Bill Walsh’s Standard of Performance

Bill WalshBill Walsh was one of the NFL’s most successful, innovative and highly respected Head Coaches, leading the San Fransisco 49ers from ridicule to ‘World Champions’  in just 3 seasons.  He built a team that would win 4 Super Bowls in 11 years and coached some of the sport’s greatest stars of all time, including Joe Montana and Jerry Rice.

Having worked in High Schools, Colleges and the NFL, under a number of influential coaches, Walsh arrived at San Fransisco with a fully formed philosophy and approach to leadership that he implemented with a fierce, single-minded commitment; turning an ailing franchise into standard bearers for a new kind of football.

Key to Walsh’s approach was his belief that by focusing on the culture of the organisation and establishing a commitment to performing at the highest level possible, at all times and in all roles (coaches, players, admin staff, receptionists etc.) a winning team would naturally emerge. In his words – ‘The score takes care of itself’ 

The values and beliefs of Walsh’s culture were spelt out in what he called his Standard of Performance, a set of actions and attitudes that he sought to instill in every member of his organisation –

  1. Exhibit a ferocious and intelligently applied work ethic directed at continual improvement.
  2. Demonstrate respect for each person in the organization and the work that he or she does.
  3. Be deeply committed to learning and teaching, which means increasing my own expertise.
  4. Be fair.
  5. Demonstrate character.
  6. Honor the connection between details and improvement, and relentlessly seek the latter.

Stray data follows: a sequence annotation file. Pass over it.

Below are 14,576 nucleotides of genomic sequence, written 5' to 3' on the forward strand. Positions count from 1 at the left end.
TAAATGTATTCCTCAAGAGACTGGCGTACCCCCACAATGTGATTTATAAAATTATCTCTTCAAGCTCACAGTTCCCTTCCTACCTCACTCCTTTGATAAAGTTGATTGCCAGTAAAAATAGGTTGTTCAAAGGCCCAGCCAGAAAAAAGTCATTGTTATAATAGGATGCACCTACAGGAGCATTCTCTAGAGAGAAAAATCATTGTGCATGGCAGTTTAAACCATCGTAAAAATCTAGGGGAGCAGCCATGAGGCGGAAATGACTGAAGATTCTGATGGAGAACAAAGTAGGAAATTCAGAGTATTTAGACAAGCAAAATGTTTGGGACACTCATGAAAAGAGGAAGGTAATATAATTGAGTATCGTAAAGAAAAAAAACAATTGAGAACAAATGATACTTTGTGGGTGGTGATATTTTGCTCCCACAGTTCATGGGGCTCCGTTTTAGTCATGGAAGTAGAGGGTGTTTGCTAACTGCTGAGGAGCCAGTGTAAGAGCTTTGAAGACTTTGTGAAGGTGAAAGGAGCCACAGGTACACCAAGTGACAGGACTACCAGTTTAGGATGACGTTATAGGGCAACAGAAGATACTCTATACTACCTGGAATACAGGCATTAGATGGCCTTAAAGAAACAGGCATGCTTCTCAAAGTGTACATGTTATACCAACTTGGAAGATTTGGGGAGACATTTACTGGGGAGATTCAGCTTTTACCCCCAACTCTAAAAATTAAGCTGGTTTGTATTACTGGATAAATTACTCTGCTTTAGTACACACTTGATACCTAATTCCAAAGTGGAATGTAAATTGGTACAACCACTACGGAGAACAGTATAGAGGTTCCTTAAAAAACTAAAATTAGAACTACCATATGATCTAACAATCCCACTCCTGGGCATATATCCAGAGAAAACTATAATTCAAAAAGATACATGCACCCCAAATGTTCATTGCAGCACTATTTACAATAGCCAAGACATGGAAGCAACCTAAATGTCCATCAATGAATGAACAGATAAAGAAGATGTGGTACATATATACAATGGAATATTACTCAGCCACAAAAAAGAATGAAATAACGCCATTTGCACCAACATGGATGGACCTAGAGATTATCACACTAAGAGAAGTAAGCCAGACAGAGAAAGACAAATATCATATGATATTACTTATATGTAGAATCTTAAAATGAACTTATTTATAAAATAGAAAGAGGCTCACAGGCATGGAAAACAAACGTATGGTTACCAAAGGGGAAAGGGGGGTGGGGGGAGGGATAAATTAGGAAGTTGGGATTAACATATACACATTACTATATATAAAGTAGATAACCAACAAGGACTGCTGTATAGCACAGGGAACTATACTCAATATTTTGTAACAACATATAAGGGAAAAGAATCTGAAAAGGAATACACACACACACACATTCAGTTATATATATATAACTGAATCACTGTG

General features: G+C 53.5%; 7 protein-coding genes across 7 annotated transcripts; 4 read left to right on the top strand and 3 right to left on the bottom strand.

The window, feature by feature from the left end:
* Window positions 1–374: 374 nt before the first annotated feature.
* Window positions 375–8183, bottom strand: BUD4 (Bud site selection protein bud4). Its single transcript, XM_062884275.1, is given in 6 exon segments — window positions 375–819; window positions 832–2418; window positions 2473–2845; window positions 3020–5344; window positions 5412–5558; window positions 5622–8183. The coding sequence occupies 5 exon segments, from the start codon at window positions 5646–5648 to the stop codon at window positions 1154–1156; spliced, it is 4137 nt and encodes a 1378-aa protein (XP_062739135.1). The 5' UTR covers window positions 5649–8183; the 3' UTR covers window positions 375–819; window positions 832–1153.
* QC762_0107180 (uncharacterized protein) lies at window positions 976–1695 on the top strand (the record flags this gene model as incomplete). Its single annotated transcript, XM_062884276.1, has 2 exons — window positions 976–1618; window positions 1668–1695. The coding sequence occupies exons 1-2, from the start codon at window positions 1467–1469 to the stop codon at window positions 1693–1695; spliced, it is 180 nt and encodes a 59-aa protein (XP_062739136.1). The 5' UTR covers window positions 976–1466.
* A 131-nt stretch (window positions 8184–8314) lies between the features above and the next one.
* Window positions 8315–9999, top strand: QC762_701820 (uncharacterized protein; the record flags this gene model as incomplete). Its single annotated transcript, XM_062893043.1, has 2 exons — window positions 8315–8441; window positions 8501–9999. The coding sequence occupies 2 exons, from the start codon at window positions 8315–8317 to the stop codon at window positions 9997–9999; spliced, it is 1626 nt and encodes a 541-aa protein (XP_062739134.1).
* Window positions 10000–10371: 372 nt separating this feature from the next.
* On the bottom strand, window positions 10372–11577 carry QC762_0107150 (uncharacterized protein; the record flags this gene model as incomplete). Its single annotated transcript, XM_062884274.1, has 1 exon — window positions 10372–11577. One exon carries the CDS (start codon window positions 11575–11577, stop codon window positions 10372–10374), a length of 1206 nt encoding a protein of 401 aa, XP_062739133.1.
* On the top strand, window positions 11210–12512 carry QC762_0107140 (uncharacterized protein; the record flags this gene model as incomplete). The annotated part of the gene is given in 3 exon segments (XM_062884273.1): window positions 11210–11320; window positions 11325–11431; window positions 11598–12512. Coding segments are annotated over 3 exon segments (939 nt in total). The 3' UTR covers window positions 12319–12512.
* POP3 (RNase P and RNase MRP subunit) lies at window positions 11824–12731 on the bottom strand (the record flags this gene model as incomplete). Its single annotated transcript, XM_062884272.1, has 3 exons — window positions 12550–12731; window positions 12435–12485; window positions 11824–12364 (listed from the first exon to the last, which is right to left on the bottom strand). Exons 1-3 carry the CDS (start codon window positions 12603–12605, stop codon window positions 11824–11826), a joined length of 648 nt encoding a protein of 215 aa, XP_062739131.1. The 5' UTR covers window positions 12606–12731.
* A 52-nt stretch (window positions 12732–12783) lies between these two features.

7. Show self-control, especially where it counts most – under pressure.
  8. Demonstrate and prize loyalty.
  9. Use positive language and have a positive attitude.
  10. Take pride in my effort as an entity separate from the result of that effort.
  11. Be willing to go the extra mile for the organization.
  12. Deal appropriately with victory and defeat, adulation and humiliation (don’t get crazy with victory nor dysfunctional with loss).
  13. Promote internal communication that is both open and substantive (especially under stress).
  14. Seek poise in myself and those I lead.
  15. Put the team’s welfare and priorities ahead of my own.
  16. Maintain an ongoing level of concentration and focus that is abnormally high.
  17. Make sacrifice and commitment the organization’s trademark.

10 Reasons You’re Not A Success, Yet.

head-in-handsWe don’t really do New Year’s resolution here at TVS. The cold, grey, wet months of January  never seem like the best time to stop eating or start exercising; we leave that ’til the light mornings and warmer days of Spring.

We do, though, like the fresh start that a new year offers, the dig in the ribs it gives us to consider how we might do things better. This list got us thinking…


10 Reasons Your Not A Success, Yet.